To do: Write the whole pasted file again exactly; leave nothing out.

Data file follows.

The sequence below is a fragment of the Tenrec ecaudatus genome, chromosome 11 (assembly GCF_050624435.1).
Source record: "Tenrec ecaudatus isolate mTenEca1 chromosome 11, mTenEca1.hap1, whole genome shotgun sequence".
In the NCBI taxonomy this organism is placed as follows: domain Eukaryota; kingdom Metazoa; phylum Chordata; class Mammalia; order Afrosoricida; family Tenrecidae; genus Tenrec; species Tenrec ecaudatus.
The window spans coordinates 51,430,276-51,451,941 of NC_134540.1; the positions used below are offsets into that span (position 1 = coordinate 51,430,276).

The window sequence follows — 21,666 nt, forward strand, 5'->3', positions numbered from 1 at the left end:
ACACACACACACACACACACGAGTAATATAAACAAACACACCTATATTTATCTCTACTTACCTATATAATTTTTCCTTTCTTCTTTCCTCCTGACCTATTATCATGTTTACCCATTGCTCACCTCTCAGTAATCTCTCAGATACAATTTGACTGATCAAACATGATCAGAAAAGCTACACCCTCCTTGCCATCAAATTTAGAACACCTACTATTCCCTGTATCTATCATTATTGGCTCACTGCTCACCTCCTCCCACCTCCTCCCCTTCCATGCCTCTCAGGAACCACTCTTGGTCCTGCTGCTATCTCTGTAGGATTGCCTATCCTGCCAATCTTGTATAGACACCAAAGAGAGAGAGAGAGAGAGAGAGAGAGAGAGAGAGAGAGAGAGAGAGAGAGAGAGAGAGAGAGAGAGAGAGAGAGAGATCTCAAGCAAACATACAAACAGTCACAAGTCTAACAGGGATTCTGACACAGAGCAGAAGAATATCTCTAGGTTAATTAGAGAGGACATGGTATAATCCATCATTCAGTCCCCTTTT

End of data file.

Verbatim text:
The sequence below is a fragment of the Tenrec ecaudatus genome, chromosome 11 (assembly GCF_050624435.1).
Source record: "Tenrec ecaudatus isolate mTenEca1 chromosome 11, mTenEca1.hap1, whole genome shotgun sequence".
In the NCBI taxonomy this organism is placed as follows: domain Eukaryota; kingdom Metazoa; phylum Chordata; class Mammalia; order Afrosoricida; family Tenrecidae; genus Tenrec; species Tenrec ecaudatus.
The window spans coordinates 51,430,276-51,451,941 of NC_134540.1; the positions used below are offsets into that span (position 1 = coordinate 51,430,276).

The window sequence follows — 21,666 nt, forward strand, 5'->3', positions numbered from 1 at the left end:
ACACACACACACACACACACGAGTAATATAAACAAACACACCTATATTTATCTCTACTTACCTATATAATTTTTCCTTTCTTCTTTCCTCCTGACCTATTATCATGTTTACCCATTGCTCACCTCTCAGTAATCTCTCAGATACAATTTGACTGATCAAACATGATCAGAAAAGCTACACCCTCCTTGCCATCAAATTTAGAACACCTACTATTCCCTGTATCTATCATTATTGGCTCACTGCTCACCTCCTCCCACCTCCTCCCCTTCCATGCCTCTCAGGAACCACTCTTGGTCCTGCTGCTATCTCTGTAGGATTGCCTATCCTGCCAATCTTGTATAGACACCAAAGAGAGAGAGAGAGAGAGAGAGAGAGAGAGAGAGAGAGAGAGAGAGAGAGAGAGAGAGAGAGAGAGAGAGAGAGAGATCTCAAGCAAACATACAAACAGTCACAAGTCTAACAGGGATTCTGACACAGAGCAGAAGAATATCTCTAGGTTAATTAGAGAGGACATGGTATAATCCATCATTCAGTCCCCTTTT